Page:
Parrish Pendley of Murraysville, WV is the owner and operator of his full time farming operation. Mr. Pendley has served on the West Virginia. Mr. Pendley has served on the West Virginia Farm Bureau State board for the past several years.
William C. West of Ripley, WV is a beef farmer and a retired Ag Ed teacher from Ripley High School. He has served on the WV State FFA Foundation as President and treasurer of Cedar Lakes Foundation.
Farm Credit of the Virginias provides over $1.5 billion dollars in financing to more than 10,000 farmers, agribusinesses and rural homeowners throughout Virginia, West Virginia and western Maryland. Farm Credit is a cooperative capitalized largely through investments made by farmers, ranchers and the rural homeowners and businesses that borrow from them. Farm Credit helps maintain and improve the quality of life in rural America and on the farm through its constant commitment to competitive lending, expert financial services and for facilitating and sharing knowledge and resources through the Farm Credit Knowledge Center. For more information, visit http://www.FarmCreditKnowledgeCenter.com or http://www.FarmCreditofVirginias.com.
A record-setting 64,409 FFA members and chapter leaders from across the United States gathered in Louisville, Ky., Oct. 29 – Nov. 1 for four days of leadership, personal growth and entertainment during the 87th annual National FFA Convention & Expo.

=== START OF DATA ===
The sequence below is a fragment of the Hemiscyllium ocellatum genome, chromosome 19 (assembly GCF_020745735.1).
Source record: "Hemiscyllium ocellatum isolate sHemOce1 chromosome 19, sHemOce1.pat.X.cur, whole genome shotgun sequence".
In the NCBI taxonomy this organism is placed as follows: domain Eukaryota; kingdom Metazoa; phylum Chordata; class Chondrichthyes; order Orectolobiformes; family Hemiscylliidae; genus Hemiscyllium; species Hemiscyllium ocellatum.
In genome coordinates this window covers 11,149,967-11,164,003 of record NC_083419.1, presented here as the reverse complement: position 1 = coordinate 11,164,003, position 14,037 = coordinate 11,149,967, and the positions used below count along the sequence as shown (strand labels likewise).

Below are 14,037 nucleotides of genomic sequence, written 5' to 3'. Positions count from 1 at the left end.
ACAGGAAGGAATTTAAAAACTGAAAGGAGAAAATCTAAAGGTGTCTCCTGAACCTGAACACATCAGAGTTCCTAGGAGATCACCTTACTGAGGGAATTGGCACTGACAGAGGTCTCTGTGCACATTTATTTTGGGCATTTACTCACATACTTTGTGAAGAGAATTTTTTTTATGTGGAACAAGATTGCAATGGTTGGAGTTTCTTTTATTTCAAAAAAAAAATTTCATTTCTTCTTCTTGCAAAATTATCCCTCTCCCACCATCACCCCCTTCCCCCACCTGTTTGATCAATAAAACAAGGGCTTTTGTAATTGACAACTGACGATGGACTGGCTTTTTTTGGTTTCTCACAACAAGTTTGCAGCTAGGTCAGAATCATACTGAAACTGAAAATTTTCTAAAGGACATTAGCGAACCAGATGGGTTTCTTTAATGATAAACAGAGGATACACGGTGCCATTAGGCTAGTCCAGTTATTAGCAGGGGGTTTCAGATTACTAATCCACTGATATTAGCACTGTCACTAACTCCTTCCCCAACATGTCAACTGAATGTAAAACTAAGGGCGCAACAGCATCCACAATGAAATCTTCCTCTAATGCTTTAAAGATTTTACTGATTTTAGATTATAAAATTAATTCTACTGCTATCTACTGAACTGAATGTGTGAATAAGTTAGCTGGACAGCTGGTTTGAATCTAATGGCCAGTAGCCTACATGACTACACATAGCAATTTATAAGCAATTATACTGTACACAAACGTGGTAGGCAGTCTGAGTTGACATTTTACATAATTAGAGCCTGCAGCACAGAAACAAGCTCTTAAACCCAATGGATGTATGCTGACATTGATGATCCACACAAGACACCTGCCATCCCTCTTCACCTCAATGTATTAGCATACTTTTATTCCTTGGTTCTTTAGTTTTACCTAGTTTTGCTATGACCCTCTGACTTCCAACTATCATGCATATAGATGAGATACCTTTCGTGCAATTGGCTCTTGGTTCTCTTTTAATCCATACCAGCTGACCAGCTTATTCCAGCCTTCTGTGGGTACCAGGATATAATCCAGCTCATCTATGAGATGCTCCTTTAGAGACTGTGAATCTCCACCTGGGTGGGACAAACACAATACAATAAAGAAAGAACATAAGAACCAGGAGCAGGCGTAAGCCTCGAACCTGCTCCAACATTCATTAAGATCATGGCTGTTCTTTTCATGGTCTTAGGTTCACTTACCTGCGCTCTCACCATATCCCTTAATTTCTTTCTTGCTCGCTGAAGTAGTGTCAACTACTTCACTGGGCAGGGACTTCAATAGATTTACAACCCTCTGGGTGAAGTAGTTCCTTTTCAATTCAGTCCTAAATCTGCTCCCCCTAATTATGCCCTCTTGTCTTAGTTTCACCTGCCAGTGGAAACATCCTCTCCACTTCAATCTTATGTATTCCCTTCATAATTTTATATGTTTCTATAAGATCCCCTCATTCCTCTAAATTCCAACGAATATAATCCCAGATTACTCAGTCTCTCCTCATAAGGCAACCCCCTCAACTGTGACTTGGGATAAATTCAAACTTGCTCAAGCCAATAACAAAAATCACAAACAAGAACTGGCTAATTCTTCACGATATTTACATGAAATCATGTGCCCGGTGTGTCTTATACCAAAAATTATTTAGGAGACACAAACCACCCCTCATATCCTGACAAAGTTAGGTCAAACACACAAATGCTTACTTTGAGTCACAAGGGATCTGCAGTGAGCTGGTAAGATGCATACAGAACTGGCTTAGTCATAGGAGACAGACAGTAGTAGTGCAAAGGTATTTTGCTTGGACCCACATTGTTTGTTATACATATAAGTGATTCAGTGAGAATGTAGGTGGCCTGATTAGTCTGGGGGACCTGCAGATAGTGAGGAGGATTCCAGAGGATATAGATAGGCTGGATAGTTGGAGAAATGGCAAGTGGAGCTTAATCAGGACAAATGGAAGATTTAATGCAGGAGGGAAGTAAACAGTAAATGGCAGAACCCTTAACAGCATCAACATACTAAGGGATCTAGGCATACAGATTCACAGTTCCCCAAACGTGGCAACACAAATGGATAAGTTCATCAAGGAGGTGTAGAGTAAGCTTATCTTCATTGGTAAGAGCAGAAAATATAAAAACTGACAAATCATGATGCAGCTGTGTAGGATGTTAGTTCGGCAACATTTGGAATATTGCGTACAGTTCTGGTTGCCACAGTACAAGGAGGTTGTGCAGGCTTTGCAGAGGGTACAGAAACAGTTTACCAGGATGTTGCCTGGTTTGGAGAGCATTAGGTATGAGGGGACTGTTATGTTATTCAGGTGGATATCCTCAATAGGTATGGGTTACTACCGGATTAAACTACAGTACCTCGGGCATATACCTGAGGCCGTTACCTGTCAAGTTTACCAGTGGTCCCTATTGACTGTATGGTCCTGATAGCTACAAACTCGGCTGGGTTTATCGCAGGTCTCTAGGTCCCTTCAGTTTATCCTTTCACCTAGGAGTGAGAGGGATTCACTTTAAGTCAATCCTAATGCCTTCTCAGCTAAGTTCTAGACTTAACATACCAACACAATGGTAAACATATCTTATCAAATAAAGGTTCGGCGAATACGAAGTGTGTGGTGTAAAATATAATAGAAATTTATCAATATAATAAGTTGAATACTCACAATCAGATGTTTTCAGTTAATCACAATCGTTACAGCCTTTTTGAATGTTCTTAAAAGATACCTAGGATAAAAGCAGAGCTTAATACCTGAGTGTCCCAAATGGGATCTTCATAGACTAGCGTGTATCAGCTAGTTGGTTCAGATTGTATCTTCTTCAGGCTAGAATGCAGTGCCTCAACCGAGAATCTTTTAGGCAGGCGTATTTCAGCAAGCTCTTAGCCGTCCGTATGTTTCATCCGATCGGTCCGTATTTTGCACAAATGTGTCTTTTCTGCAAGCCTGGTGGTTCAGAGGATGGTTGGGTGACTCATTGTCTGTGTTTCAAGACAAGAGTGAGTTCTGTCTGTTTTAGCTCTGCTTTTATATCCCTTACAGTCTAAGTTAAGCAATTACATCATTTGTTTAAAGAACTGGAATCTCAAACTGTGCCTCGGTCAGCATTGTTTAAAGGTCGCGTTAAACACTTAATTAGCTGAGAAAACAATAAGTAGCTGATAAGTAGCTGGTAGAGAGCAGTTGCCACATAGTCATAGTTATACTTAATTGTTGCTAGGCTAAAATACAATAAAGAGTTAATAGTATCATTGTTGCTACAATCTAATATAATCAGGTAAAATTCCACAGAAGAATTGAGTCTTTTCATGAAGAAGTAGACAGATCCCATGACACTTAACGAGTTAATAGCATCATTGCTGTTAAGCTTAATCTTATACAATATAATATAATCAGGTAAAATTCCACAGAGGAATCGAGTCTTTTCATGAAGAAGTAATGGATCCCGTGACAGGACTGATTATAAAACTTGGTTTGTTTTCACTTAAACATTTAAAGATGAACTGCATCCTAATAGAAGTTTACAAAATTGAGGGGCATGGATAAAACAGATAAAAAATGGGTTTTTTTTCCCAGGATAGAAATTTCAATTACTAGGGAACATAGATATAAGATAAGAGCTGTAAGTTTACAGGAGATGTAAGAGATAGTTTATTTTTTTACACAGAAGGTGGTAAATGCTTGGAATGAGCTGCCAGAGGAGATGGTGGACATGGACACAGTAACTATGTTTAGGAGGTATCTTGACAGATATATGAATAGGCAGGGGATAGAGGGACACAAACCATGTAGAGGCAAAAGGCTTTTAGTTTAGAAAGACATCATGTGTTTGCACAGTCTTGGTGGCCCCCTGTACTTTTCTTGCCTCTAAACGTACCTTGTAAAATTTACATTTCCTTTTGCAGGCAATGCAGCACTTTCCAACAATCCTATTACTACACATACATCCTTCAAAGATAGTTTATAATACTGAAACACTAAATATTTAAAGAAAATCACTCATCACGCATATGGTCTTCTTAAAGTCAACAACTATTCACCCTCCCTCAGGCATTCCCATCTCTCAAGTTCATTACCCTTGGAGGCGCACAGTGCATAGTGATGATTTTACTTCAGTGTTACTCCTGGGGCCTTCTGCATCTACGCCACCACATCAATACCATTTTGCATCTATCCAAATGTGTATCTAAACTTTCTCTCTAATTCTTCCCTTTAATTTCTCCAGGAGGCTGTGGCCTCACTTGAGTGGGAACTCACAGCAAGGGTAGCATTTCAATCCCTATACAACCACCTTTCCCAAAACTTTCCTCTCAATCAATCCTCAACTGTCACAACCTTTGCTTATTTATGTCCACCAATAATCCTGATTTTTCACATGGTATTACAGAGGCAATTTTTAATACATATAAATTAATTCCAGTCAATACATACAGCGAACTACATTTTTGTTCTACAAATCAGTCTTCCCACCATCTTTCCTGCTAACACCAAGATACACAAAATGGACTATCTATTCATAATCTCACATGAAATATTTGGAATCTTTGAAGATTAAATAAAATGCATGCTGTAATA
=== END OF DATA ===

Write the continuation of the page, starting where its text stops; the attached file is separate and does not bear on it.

Farm Credit is sponsor of the National FFA Convention through the National Contributions Program and returned to the Expo floor for the fourth straight year with an updated Farm Credit Rocks program. Expo attendees were invited to stop by and kick up their heels with Country Dance All Stars, spin the prize wheel and learn more about career opportunities with Farm Credit. The booth featured an interactive photo opportunity; attendees who downloaded their photo and posted it to Twitter or Instagram using #FarmCreditRocks were entered to win the grand prize. Congratulations to our winner Destiny Cox from Kentucky!
In addition, more than 1,700 attendees completed a brief iPad survey at the Farm Credit booth. When asked about their plans after graduation, 31 percent indicated that they plan on pursuing a career in agriculture education, and 20 percent of survey respondents live in urban areas.
Representatives from CoBank, Farm Credit Bank of Texas and Farm Credit Mid-America were on hand at the Collegiate Career Fair to meet with attendees who were interested in career and internship opportunities across the System. Farm Credit also sponsored the We Are FFA booth that provided FFA members the opportunity to let their voices be heard regarding inclusiveness within the organization by finishing a phrase on a white board. After members finished sentences such as “I advocate for agriculture by…” and “I am welcoming to others by…” their photo was taken and displayed in the booth.